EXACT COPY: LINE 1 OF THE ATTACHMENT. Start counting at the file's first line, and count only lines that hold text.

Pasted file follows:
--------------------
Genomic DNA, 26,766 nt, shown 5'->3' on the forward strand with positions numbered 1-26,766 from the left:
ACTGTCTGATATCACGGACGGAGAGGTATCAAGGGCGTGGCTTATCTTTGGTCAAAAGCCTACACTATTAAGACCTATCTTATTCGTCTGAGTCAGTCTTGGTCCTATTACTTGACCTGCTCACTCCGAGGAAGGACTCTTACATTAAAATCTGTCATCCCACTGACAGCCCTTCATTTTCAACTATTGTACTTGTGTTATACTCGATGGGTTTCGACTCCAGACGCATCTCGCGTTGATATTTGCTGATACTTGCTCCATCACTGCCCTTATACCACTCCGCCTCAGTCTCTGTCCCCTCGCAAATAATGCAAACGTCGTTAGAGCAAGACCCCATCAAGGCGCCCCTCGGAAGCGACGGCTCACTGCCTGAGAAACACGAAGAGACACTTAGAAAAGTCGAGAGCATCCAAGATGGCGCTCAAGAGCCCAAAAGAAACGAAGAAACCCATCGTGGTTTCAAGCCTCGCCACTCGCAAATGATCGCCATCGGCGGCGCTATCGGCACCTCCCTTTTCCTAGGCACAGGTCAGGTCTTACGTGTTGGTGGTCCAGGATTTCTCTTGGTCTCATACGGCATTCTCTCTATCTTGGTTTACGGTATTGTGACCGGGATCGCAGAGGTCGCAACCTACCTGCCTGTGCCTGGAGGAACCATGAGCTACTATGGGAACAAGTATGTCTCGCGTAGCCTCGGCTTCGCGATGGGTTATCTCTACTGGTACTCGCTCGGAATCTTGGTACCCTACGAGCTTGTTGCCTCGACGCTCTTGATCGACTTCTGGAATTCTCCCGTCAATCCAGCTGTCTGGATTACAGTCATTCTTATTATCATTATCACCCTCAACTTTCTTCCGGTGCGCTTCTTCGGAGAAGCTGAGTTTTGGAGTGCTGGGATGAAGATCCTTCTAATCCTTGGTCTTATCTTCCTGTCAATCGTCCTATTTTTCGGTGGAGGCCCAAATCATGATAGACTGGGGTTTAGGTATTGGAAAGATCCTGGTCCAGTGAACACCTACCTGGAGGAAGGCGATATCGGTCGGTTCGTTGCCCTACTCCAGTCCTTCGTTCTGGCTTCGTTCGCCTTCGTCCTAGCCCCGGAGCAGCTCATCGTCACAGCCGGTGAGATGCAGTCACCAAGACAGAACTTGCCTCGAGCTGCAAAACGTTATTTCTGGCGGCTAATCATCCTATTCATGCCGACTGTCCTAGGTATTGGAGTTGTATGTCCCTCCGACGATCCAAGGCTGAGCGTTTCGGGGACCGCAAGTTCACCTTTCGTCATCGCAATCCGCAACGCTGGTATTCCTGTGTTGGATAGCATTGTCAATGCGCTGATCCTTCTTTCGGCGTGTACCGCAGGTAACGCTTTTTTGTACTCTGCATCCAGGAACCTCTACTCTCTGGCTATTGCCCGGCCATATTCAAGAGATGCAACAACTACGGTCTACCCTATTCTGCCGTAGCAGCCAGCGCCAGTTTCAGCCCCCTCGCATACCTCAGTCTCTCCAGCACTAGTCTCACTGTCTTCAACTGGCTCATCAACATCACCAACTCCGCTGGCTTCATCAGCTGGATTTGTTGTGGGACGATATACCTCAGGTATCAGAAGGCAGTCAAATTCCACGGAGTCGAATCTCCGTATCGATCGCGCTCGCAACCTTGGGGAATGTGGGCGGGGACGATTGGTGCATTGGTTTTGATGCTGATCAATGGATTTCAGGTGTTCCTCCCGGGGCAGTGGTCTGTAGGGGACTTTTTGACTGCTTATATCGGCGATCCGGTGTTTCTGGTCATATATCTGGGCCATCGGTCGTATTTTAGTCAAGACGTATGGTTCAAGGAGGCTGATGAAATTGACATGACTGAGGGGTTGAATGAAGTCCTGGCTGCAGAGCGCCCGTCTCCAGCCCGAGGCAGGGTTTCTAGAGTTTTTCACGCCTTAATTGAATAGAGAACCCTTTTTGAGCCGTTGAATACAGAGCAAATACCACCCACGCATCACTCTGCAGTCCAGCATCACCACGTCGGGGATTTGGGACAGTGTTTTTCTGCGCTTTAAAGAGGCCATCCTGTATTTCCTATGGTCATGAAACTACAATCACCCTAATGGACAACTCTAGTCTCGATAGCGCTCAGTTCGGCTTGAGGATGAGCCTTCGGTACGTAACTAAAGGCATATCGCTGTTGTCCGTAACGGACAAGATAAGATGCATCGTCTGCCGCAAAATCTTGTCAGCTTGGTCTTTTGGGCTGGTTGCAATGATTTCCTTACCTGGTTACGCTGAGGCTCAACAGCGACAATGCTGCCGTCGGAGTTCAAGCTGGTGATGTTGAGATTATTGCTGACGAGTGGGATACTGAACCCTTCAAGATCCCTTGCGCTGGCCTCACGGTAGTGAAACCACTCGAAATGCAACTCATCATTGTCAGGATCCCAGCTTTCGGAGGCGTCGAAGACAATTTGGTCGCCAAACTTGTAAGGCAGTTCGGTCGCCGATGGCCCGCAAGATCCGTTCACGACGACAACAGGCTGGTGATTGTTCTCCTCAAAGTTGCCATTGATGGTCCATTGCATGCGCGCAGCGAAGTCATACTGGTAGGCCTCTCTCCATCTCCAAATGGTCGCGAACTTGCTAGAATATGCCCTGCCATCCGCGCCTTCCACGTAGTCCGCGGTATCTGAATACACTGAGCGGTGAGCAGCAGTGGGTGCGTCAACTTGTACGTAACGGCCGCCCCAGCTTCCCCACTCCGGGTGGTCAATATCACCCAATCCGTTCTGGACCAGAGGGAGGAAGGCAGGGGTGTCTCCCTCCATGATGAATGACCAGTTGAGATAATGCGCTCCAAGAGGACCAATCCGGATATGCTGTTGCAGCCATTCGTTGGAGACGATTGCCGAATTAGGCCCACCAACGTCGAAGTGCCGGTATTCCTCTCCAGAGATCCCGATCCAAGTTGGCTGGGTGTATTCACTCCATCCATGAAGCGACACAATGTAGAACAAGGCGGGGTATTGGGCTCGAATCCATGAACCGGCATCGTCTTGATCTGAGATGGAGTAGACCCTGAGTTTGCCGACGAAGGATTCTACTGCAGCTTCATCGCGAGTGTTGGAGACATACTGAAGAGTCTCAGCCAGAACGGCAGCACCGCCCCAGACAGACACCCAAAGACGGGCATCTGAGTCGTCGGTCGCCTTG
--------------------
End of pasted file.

Genomic DNA, 26,766 nt, shown 5'->3' on the forward strand with positions numbered 1-26,766 from the left: